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Social Psychology of Education

, Volume 9, Issue 2, pp 179–194 | Cite as

Power and Participation: Social Representations among Children in Pre-school

  • Annica LöfdahlEmail author
  • Solveig Hägglund
Article

Abstract

Children’s play is usually connected with qualities such as happiness and innocence, and regarded as important and necessary for learning and development. However, play is not always a state of joy. Experiences of being socially excluded or ignored and of taking part in such activities are occurring. The article draws on a re-analysis of empirical data from a study of pre-school children’s play. The focus in the article is directed towards how pre-school children within the context of play communicate and act in relation to social participation and power. The theoretical framework is built upon a socio-cultural research tradition, particularly emphasising context and communication. Interpretive reproduction, secondary adjustment, and social representations are used as additional theoretical concepts in the analyses and discussions of the results. Empirical data show that children’s social representations of power and participation in play include rationales for who can join the play and who can not, and also how to allow exceptions from the main rule that ‘anyone can join’.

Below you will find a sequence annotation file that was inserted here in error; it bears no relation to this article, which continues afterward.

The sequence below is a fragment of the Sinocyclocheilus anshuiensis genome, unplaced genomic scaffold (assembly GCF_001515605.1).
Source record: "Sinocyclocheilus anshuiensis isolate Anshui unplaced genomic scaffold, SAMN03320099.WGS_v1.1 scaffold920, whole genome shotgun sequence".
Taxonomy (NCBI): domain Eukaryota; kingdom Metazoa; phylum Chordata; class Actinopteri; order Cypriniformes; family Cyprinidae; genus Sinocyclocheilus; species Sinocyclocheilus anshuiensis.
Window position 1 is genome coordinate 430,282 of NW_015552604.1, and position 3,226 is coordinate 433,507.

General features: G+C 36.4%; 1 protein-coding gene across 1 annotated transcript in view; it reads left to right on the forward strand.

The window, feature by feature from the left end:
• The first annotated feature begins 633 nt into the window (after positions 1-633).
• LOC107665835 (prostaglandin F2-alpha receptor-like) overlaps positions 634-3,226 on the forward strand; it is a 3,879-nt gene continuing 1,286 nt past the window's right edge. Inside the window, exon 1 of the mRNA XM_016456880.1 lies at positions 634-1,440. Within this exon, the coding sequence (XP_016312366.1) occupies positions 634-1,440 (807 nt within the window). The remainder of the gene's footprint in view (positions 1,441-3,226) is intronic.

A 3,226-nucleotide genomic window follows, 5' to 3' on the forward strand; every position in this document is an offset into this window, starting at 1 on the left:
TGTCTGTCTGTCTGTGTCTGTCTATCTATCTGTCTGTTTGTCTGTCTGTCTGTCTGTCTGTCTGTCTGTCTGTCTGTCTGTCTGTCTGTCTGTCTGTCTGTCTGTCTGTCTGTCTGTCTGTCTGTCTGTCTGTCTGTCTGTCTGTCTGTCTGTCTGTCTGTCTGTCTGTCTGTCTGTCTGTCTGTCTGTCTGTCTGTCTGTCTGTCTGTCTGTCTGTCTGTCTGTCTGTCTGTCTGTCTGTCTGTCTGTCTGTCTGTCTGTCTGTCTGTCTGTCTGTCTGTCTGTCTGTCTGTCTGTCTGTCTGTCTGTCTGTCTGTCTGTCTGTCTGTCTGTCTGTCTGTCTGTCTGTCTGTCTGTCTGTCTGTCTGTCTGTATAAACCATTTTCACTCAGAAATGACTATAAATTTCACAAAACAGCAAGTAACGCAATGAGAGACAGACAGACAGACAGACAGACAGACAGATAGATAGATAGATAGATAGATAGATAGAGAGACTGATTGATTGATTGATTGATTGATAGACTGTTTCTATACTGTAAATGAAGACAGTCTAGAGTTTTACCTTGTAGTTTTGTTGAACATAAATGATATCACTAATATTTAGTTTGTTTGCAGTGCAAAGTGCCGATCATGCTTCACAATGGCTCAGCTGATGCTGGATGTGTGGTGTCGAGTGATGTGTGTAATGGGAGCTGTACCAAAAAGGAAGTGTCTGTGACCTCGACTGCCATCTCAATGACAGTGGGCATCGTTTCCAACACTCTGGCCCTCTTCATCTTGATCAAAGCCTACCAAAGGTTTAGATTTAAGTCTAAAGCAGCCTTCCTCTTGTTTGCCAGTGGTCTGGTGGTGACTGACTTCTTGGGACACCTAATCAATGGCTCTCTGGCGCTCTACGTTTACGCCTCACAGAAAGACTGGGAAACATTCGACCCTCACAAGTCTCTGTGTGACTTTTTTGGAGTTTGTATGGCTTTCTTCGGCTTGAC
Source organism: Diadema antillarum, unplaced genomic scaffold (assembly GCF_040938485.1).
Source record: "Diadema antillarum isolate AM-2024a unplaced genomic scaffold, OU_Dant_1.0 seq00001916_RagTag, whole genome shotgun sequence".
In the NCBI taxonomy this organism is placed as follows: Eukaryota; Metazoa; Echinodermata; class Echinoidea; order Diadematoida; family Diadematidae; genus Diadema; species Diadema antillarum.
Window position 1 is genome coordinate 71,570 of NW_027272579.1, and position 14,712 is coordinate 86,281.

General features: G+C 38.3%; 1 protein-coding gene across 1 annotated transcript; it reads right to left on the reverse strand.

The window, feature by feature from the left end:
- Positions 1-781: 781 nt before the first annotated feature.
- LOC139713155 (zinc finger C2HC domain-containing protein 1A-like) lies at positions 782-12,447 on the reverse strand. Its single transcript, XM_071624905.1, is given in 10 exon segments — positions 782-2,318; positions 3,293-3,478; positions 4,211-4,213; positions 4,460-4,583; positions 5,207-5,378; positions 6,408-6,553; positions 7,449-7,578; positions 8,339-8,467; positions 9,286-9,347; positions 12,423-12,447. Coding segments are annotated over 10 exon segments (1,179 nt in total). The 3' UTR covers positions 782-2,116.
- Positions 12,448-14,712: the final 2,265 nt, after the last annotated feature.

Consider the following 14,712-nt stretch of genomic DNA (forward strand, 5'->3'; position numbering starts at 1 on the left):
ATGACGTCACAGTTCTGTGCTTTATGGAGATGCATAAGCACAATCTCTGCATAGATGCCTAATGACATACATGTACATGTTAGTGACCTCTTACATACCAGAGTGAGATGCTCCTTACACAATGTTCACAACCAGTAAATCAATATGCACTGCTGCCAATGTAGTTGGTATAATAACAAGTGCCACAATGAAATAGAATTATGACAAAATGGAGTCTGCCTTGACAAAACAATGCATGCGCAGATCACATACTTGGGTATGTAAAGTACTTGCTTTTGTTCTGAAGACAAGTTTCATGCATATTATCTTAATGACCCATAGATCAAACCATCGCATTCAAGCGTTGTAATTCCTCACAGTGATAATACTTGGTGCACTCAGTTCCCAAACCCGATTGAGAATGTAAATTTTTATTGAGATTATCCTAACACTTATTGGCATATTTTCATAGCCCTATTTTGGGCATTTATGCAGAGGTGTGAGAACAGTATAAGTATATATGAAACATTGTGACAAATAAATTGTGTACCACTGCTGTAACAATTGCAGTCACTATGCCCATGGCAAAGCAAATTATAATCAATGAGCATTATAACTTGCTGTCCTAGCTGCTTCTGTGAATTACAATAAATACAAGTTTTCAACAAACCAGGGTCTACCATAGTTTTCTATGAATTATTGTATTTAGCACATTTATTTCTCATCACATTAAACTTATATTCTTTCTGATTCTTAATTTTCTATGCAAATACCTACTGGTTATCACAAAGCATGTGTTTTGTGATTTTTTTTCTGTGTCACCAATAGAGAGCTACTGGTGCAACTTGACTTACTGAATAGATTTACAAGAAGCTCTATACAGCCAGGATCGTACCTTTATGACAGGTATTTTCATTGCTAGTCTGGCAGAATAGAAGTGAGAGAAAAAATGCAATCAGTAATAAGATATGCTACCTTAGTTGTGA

Keywords

pre-school children play social order peer-culture social representations 

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Copyright information

© Springer 2006

Authors and Affiliations

  1. 1.Division for Educational SciencesKarlstad UniversityKarlstadSweden

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